I’ve done it. I’ve let my young children watch hours of t.v. while I did my cleaning, caught up on computer work or finished project x, y, z. How did I go from being an attached parent to one who had to remember to make lunch for the kids at home? I think it’s all about effort and moderation — for myself and for the kids.
After a day of arguing about video game time being over — for real, this time — I’ve had it. We are getting rid of the t.v. We just cancelled the cable again, realizing that we still can’t afford it, and I’m beginning to feel like the big black mass is a black hole, sucking my energy and my kids’ imagination. After dialogue, my husband agrees that we’ll give the box to family, but he insists that there must be a better way. Any time we get frustrated with something, should we always just get rid of it? That’s usually my response to the kids’ toys, but finally I’ve helped them organize their room to keep it manageable. Recently, my husband had a moment of “I’m done.” With what? “Being a parent. I’m done.” We all get exasperated, exhausted, but I have to laugh. “They’re not going back where they came from,” I promised him. We can’t just get rid of them. We will manage and prevail, like we do every other day.
This job of parenting is challenging. It’s easy to turn on an electric babysitter and let the kids zone out for hours, but it’s not in anyone’s best interest; even the American Academy of Pediatrics thinks so. Thirty minutes a couple of times per day might be a compromise. A weekly agenda of activities — that’s a goal. In The Tipping Point, a book my dearest is reading now, it mentions Sesame Street. This pioneer of children’s programming knows what works. In a room full of awesome toys and young children, there was also a television playing. No, the children didn’t sit and watch the t.v. They played as kids should. However, afterwards, the kids can all say what had been on the t.v., even though they hadn’t watched it directly. The truth of the matter: kids are as smart as we thought. They pay attention. The thing is, it’s not just the t.v. they are watching; it’s also Mom and Dad. As we teach them, so they teach us. What are our television behaviors?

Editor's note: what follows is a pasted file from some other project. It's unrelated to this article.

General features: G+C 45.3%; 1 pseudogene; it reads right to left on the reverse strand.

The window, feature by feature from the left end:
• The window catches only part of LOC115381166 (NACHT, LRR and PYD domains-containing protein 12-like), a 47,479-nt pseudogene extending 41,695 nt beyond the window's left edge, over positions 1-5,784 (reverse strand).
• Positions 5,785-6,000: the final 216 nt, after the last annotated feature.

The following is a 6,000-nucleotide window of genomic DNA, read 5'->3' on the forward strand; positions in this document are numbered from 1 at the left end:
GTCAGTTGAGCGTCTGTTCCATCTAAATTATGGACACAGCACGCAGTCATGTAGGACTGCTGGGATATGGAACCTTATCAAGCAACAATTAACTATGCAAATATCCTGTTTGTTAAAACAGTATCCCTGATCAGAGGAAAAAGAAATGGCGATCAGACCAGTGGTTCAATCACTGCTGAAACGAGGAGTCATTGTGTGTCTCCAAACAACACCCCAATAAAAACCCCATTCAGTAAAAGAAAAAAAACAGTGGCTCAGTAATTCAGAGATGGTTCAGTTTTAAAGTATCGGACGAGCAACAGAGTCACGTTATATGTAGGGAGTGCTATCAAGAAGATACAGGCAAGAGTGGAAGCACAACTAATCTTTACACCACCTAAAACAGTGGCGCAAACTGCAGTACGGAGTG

Our decision for now: we gave up television for Lent. Forty days for refletion, and we’ve already gained insight. We’ll probably keep the t.v., maybe even save for a projector instead. We’ll accept the challenge of finding moderation, and I guess when we have grandchildren, perhaps we’ll find out how well we passed the test.